Writer, editor, stumbler after Jesus

The cart before the verse

NEXT TIME YOU think God needs a hand, think twice before you reach out and touch something. As Uzzah’s story illustrates, good intentions don’t override God’s instructions. Well-meaning isn’t enough.

Uzzah is surely a leading candidate for seemingly most-hard-done-to character in the Bible: one minute he’s at the center of a big celebration and, zap, the next he’s turned the party into a funeral.

You may recall how, after years in obscurity, the ark is finally on its way to Jerusalem, bound for its rightful place at the center of Israel’s worship. When the cart on which it is traveling wobbles, Uzzah reaches out to steady it. First Chronicles 13:10 records, “And the anger of the Lord was kindled against Uzzah, and he struck him down because he put out his hand to the ark, and he died there before God.”

At first glance, this seems a rather draconian response. What happened to the God of love, mercy, and all that? But on closer study, it’s a story of how holiness—in which is to be found the purest expression of true love—can be corrupted by presumption, privilege, and pride.

The presumption. The ark should never have been on the cart in the first place. According to the directions Moses passed on, priests were to carry it on their shoulders, but “not touch the holy things, lest they die” (Num. 4:15). Why was this directive ignored? Did someone decide the trek from Kiriath-Jerim to Jerusalem was too far for the men? We don’t get to rewrite the rules just because something seems inconvenient or burdensome.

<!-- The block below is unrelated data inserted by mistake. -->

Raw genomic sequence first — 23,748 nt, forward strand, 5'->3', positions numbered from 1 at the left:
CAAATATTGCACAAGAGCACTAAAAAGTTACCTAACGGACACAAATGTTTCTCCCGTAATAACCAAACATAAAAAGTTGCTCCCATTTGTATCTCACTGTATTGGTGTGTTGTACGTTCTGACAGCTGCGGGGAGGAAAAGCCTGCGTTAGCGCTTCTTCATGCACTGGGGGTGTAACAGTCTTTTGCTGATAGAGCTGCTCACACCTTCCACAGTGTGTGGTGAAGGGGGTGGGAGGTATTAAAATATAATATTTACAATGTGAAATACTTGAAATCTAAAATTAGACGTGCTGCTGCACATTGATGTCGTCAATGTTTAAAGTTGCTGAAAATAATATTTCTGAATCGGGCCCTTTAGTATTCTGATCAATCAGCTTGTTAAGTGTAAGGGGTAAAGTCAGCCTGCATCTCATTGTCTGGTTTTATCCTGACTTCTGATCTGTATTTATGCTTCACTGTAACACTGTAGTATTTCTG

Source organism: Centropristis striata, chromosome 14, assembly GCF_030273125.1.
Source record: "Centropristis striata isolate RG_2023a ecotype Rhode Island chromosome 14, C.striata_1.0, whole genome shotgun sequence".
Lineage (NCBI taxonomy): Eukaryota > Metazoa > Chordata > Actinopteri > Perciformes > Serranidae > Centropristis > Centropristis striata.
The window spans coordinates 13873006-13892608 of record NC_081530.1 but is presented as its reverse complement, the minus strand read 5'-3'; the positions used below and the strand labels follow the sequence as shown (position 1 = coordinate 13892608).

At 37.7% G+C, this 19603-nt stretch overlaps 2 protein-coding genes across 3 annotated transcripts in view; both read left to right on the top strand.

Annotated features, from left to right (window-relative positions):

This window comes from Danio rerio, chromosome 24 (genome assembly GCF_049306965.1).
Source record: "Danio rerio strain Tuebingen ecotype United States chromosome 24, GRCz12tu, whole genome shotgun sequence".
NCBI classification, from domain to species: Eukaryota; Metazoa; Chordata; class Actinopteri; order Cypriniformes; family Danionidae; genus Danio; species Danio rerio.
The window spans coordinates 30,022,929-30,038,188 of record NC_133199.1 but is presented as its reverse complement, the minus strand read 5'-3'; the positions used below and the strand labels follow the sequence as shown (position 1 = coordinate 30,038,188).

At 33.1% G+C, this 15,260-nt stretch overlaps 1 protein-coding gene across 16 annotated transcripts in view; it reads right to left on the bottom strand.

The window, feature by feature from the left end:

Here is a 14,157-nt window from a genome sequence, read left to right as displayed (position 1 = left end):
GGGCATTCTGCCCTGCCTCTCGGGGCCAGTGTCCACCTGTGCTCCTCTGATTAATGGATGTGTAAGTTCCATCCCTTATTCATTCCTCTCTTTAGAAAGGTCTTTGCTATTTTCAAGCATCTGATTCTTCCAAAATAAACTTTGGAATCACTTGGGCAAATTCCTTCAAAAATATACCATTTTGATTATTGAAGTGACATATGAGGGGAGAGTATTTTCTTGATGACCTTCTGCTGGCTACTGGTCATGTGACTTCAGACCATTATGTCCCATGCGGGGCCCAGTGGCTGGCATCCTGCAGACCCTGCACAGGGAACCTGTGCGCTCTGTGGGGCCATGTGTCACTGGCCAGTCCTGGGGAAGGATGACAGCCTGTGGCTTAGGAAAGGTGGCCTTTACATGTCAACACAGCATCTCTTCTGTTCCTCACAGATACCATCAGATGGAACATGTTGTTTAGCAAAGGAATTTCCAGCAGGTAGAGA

The privilege. We’re very aware these days of how someone’s position (think, especially, rich white men) can bestow blessings and benefits they end up taking for granted. They somehow see such good fortune as evidence in some way of their superiority. The ark had been in Uzzah’s home for 40 years; perhaps he came to assume a standing with God that simply wasn’t his. We all know what familiarity breeds.

The pride. A little speculation here, but maybe Uzzah got a bit carried away with his role. Being selected to drive the cart with the ark on it represented quite an honor; everyone would have been looking at him. The spotlight can make people say, Look at me! rather than, Look at God!

Uzzah’s story is a sobering reminder of how serious consequences can result from apparently minor deviations from God’s instructions. It’s like having your compass off-course by half a degree. When you start out, it doesn’t seem to matter much, but the further you go, the more you drift from the right path. If the ark had been carried on priests’ shoulders as intended, there would never have been that potential slip; they would have been able to keep the ark level and balanced better than on a cart with no suspension.

And there’s another cause for pause in this account. Until Uzzah dropped dead right in front of them, the Israelites were having a great time. They were in the midst of a big praise party: everyone was “celebrating before God with all their might, with song and lyres and harps and tambourines and cymbals and trumpets” (1 Chron. 13:8). So, we can be thanking God and thinking everything is cool when He is not happy (while God always loves us, He isn’t always happy with us).

Fortunately, until the lost ark is discovered, we’re not going to have to make sure we transport it just the way God instructed. But in the meantime, there are plenty of other things we have to handle the right way—from sexuality and money to criminal justice and caring for the needy.

Uzzah reminds us how easy it is for us to get into a mess by ignoring God’s clear directions and helping things along, just because it seems to make sense. Call it putting the cart before the verse.

Photo: Smithsonian

Advertisements

Leave a Reply

Fill in your details below or click an icon to log in:

WordPress.com Logo

You are commenting using your WordPress.com account. Log Out /  Change )

Google photo

You are commenting using your Google account. Log Out /  Change )

Twitter picture

You are commenting using your Twitter account. Log Out /  Change )

Facebook photo

You are commenting using your Facebook account. Log Out /  Change )

Connecting to %s

Basic HTML is allowed. Your email address will not be published.

Subscribe to this comment feed via RSS

%d bloggers like this: